The Practice of Medicine

The practice of medicine is an art as well as a science. For a long time now we have largely focussed on the science, and ignored the art, at the great expense of people, including ourselves.

Medicine used to care for the whole person, but our focus has been progressively reduced, and we have become more and more focussed on the parts, sometimes at the expense of the whole.

Evidence-based medicine has come to be regarded and taught as the ‘gold standard’ of practice and we have been asked to apply it to all people and all cases.

Evidence-based medicine has an important role to play in our practice, but it is based on population studies, and while it may give us a big picture on which to base our decisions, it does not apply in every single case. Indeed, applying it indiscriminately can cause great harm, for people are unique individuals, who do not always fit into evidence-based sized boxes.

This is the art of medicine – knowing when to apply the evidence; knowing when, having applied it, it is clearly not working for this particular person and a different approach is called for; and knowing that the evidence is often limited to the physical, when we are more than merely physical.

Indeed, there are cracks appearing in evidence-based medicine. It is increasingly being shown that some, if not much of the evidence is flawed, that studies are often not repeatable; even that studies have been corrupted because of the vested interests of those paying for the research.

Evidence-based medicine is important, but it is not everything in its current form, because it largely ignores the evidence of the body and the being inside the body. The art of medicine is time honoured … listening to our patients, observing them, examining them as a whole in the context of work, family, community, society, all of which can influence health and wellbeing.

Bringing this art together with true science – which includes the art of observing things as they truly are, not as we would like them to be – offers us a way forward, to become true practitioners of medicine again.

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Latest Articles on the Practice of Medicine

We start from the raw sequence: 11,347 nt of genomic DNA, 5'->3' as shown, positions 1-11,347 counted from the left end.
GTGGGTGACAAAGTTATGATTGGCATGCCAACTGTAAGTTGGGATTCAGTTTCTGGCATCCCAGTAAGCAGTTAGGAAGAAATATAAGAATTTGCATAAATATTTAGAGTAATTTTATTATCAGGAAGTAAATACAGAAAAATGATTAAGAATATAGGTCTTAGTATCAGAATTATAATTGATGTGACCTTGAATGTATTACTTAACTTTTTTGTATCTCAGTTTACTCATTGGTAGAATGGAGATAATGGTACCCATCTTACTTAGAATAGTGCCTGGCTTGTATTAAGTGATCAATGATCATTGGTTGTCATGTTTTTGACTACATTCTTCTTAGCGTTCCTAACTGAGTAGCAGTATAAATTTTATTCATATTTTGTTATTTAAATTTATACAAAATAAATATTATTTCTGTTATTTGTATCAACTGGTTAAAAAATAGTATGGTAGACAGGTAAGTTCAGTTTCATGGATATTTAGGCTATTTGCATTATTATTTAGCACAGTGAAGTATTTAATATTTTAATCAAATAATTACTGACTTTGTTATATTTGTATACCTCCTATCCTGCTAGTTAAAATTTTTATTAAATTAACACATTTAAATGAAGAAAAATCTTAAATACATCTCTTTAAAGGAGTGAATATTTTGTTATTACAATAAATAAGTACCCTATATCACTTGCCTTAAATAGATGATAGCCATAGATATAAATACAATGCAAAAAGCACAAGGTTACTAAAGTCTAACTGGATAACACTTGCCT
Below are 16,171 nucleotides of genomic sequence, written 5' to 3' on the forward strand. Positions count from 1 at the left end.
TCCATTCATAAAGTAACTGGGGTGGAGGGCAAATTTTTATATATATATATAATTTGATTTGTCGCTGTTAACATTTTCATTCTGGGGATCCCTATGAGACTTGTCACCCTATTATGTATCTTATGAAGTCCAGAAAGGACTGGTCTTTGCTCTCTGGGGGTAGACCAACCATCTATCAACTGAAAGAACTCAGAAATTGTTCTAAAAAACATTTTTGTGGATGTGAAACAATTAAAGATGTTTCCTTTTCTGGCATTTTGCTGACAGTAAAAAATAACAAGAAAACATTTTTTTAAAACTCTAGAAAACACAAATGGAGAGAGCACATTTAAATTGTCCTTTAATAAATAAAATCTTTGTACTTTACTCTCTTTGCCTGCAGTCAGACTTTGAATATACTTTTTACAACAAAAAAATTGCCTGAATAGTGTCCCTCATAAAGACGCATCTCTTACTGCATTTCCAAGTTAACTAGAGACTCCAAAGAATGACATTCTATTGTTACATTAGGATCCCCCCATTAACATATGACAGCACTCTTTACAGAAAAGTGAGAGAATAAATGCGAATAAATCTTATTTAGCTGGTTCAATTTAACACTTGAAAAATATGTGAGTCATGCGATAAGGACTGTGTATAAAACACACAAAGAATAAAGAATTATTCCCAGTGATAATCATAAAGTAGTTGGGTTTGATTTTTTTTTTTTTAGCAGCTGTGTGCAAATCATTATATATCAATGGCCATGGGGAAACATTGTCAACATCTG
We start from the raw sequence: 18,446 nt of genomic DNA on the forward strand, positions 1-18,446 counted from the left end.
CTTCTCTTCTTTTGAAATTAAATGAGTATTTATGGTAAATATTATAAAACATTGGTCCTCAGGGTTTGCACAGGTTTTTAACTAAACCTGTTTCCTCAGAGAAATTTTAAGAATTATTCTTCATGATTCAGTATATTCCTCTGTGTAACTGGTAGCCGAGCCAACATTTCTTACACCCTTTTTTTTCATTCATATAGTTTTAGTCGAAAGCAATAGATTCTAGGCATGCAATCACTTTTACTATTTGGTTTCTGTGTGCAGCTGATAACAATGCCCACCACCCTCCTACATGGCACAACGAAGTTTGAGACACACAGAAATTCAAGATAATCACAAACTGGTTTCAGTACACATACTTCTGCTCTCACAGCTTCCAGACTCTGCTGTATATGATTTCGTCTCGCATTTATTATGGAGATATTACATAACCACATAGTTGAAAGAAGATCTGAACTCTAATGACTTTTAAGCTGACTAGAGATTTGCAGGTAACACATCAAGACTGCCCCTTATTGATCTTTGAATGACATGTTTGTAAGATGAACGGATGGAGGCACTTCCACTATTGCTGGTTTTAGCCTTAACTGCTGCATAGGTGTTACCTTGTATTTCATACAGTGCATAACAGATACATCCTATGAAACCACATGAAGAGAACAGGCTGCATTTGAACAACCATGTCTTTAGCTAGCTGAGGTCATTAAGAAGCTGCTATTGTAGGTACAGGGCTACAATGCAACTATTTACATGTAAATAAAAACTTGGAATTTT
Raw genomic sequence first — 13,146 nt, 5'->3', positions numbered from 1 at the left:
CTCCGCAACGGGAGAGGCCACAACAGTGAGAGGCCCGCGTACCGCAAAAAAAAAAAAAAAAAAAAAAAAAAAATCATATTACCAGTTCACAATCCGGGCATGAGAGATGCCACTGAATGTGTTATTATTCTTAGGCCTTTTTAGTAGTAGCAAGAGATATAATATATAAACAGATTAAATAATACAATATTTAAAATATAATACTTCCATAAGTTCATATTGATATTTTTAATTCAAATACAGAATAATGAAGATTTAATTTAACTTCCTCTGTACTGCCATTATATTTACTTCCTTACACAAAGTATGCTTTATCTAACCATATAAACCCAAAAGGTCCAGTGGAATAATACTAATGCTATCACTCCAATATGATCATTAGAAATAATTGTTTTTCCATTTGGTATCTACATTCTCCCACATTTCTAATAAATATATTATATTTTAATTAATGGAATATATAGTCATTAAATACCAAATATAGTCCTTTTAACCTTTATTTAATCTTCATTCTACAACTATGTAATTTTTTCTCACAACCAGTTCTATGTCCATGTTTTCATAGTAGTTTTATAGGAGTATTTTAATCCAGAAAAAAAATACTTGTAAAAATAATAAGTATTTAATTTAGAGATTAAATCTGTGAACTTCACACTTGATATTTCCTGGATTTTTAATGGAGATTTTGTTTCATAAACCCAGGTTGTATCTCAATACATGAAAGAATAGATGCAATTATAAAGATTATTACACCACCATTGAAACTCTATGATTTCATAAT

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Personal sustainability

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Heart-Centred Medicine: A Return to Ancient Wisdom

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Dr. Michael Myers on Becoming a Doctors’ Doctor

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In this podcast, Michael Myers, MD, and John Budin, MD, discuss Dr. Myers' recent book Becoming a Doctors' Doctor: A Memoir, as well as how the COVID-19 pandemic is helping medical professionals admit their vulnerabilities and steps clinicians can take when they have colleagues who may need professional help.  
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Masks: are you wearing one?

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Lighthouse

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Coronavirus: isolate physically, but don’t socially isolate 

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The Contagion of Fear – the Coronavirus Pandemic and Medicine

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This is Going to Hurt

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Mentors, Sponsors and Gender Inequity

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I recently attended a conference and heard a presentation delivered to female surgeons which addressed the subject of mentors, sponsors and gender inequity in...
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I work as an eye doctor and people sometimes ask me: Don’t you get bored with what you do? Well the answer is: No,...
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Why half our patients don’t tell their doctors life-threatening details

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I recently read an article stating that nearly half of patients who were surveyed online admitted they don’t tell doctors potentially life-threatening details of...
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The Fragmentation of Medicine

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I have witnessed many changes within medicine over the last 30 years – one of which has been the increasing fragmentation of medicine despite...
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Falling in and out of love with medicine

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When the “S” Word Is Unspoken

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Note: this is a highly disguised story for reasons that will be immediately obvious. I got an invitation a few months ago to give a...
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Reform is needed for unaccredited registrars

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Honouring the body we touch

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Touch has been used in healing since ancient times. Touch can be a way of connecting with our patients, a way of expressing compassion....